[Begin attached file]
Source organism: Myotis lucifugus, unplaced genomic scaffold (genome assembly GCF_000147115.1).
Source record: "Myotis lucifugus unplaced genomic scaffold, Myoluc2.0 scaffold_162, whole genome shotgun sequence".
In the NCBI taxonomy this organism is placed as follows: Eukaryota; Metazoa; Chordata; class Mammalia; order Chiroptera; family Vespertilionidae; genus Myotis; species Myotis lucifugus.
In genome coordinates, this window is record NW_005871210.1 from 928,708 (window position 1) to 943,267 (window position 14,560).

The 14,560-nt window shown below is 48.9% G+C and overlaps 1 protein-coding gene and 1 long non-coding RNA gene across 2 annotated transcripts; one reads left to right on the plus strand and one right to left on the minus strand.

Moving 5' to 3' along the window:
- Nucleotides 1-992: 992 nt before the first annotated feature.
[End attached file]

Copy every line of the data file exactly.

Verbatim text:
Source organism: Myotis lucifugus, unplaced genomic scaffold (genome assembly GCF_000147115.1).
Source record: "Myotis lucifugus unplaced genomic scaffold, Myoluc2.0 scaffold_162, whole genome shotgun sequence".
In the NCBI taxonomy this organism is placed as follows: Eukaryota; Metazoa; Chordata; class Mammalia; order Chiroptera; family Vespertilionidae; genus Myotis; species Myotis lucifugus.
In genome coordinates, this window is record NW_005871210.1 from 928,708 (window position 1) to 943,267 (window position 14,560).

The 14,560-nt window shown below is 48.9% G+C and overlaps 1 protein-coding gene and 1 long non-coding RNA gene across 2 annotated transcripts; one reads left to right on the plus strand and one right to left on the minus strand.

Moving 5' to 3' along the window:
- Nucleotides 1-992: 992 nt before the first annotated feature.